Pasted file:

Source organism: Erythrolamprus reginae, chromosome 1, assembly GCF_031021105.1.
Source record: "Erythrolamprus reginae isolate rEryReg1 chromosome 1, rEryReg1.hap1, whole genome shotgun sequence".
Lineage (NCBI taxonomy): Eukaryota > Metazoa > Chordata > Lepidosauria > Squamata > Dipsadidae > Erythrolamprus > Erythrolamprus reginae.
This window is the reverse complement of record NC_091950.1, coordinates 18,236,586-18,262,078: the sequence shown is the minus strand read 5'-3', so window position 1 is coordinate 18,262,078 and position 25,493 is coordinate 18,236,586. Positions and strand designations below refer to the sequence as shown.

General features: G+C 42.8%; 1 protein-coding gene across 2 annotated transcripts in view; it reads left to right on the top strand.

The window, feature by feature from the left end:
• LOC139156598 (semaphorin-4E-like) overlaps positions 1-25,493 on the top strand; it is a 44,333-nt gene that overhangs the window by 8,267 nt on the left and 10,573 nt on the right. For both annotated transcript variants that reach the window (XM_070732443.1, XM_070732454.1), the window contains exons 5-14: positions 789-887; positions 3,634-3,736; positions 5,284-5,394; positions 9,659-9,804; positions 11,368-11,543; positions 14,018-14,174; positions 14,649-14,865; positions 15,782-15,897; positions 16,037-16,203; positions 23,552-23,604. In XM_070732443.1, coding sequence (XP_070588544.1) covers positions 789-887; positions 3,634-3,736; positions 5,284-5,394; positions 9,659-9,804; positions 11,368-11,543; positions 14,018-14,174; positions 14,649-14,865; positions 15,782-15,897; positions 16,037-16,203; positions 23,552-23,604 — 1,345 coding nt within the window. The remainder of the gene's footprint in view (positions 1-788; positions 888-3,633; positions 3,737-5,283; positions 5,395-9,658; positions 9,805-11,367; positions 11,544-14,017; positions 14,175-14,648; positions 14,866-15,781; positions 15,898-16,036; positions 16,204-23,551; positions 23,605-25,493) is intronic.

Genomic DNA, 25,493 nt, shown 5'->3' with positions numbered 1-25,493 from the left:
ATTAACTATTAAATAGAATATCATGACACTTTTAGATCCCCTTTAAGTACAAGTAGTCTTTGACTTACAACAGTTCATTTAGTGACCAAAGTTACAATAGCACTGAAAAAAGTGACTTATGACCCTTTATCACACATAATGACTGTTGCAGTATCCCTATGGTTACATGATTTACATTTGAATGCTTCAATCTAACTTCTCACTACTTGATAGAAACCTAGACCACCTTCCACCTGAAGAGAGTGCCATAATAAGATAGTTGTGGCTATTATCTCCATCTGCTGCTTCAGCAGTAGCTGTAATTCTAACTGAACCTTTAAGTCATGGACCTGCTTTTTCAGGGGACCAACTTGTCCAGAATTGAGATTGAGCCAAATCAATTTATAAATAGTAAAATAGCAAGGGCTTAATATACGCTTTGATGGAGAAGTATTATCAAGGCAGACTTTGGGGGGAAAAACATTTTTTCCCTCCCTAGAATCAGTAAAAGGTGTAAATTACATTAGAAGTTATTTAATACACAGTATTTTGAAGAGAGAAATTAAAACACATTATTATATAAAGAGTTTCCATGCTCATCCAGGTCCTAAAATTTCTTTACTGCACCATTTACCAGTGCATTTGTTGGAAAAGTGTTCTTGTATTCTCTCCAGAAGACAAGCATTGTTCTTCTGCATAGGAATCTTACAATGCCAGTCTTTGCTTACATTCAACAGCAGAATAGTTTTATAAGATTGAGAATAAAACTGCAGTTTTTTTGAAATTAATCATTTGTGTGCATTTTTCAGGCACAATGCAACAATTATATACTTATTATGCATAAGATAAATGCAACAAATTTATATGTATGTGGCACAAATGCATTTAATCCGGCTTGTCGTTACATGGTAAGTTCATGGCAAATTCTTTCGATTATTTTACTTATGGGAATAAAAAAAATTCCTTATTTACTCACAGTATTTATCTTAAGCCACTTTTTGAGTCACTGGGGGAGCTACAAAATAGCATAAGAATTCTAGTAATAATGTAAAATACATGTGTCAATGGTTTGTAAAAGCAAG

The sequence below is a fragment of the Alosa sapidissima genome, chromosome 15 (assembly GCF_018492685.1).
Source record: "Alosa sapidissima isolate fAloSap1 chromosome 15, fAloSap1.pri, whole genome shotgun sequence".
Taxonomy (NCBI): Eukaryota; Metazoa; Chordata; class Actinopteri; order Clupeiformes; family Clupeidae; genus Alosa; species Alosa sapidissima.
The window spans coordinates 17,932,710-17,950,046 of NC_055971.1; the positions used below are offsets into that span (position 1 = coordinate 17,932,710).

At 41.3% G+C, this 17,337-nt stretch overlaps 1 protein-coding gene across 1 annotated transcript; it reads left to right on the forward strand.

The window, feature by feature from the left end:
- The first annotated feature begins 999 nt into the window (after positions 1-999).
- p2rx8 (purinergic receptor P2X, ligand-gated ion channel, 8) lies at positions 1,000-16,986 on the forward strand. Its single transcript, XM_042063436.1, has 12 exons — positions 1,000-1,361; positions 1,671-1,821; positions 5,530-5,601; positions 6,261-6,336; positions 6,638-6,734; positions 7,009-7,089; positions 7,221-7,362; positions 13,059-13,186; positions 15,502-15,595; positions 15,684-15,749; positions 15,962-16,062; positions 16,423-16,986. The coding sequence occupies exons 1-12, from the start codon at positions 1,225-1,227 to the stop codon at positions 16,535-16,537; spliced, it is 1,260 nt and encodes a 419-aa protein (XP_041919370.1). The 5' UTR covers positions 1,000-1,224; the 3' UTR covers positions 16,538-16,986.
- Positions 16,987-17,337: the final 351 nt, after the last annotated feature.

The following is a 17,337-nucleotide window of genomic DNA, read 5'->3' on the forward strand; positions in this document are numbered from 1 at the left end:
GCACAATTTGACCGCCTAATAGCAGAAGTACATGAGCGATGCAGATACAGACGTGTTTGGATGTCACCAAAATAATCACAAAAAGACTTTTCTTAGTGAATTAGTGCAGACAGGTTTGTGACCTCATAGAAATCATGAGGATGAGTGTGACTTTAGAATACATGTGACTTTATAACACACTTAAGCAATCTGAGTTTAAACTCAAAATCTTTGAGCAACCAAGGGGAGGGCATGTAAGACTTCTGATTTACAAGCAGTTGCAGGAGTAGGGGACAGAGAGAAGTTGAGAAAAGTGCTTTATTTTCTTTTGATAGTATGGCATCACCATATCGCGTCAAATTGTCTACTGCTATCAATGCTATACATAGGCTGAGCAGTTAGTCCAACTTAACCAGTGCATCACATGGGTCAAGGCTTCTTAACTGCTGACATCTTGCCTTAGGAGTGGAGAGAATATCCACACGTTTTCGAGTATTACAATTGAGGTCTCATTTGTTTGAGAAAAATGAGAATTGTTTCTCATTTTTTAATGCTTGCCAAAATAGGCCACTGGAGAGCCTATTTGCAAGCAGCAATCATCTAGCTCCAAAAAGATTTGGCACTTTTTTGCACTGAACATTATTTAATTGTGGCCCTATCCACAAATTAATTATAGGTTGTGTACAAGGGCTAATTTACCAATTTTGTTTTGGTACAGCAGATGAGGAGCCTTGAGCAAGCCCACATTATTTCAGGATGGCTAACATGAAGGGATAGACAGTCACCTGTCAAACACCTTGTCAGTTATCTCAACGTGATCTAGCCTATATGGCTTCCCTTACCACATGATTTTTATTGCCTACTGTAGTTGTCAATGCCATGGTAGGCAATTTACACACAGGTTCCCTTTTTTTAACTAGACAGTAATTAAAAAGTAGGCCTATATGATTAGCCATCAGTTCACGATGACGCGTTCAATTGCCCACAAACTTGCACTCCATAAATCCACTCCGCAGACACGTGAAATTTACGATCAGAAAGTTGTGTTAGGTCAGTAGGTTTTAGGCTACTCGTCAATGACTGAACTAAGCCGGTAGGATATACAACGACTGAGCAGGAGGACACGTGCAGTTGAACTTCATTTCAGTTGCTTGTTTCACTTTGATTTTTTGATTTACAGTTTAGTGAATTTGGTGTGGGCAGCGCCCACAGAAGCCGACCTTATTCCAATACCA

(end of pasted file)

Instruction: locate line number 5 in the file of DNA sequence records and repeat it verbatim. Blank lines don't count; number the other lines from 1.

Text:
General features: G+C 42.8%; 1 protein-coding gene across 2 annotated transcripts in view; it reads left to right on the top strand.